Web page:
Ride sharing stocks face a crisis — profitability is nowhere in sight
Regulators are trying to shoot down Uber and Lyfts’ chances of reaching profitability — yet again…
What’s the big deal? In 2020, gig apps like Uber and Lyft spent a record amount of cash to successfully fight a bill threatening their businesses.
- Proposition 22 bill passed last November — preventing apps from classifying drivers as full-time workers.
- Without Prop 22, gig economy apps would’ve had to pay sick leave/health insurance benefits.
But on Friday, a California judge ruled that Prop 22 is unconstitutional — making it unenforceable. A group representing these companies is expected to appeal the decision.
Driving backward: Ride-sharing apps intended to disrupt transportation with lower prices, efficiency and better customer experience. Instead, a shortage of drivers during the pandemic led to long wait times and ride prices skyrocketing — back near taxi prices.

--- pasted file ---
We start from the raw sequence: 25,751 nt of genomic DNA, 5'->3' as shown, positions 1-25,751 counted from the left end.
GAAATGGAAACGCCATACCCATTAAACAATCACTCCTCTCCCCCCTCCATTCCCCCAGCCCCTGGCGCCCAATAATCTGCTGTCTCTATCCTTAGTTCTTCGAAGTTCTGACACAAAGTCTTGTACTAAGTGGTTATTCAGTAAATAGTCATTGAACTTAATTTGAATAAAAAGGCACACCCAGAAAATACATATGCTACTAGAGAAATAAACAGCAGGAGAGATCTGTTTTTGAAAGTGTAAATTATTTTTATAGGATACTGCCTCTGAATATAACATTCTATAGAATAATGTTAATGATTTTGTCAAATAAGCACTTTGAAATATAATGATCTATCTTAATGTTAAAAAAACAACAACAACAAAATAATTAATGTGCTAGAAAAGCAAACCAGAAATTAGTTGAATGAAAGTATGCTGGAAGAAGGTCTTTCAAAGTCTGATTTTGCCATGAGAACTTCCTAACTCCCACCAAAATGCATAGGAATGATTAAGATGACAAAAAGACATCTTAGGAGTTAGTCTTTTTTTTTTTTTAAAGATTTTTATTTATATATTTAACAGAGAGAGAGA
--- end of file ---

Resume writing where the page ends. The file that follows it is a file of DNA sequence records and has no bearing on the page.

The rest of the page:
Over the years, investors subsidized ride prices but they are running out of patience as these companies lose billions each year. The subsidies we’ve gotten used to could be coming to an end.
Driving nowhere: Unlike ride prices, stock prices aren’t rising. Since going public in 2019 — Lyft is down 40% and Uber is down 3%.
- Fundamentally, Uber is a hard and unprofitable business model which has made it difficult for long-term investors.
- According to writer Cory Doctorow, Uber loses 38c for every dollar it takes in.
Skeptics have long criticized Uber’s financial reporting — which uses “fake” profitability measures making harder for investors to understand their financials. Despite the financial wizardry, one thing is clear: profitability is not in sight.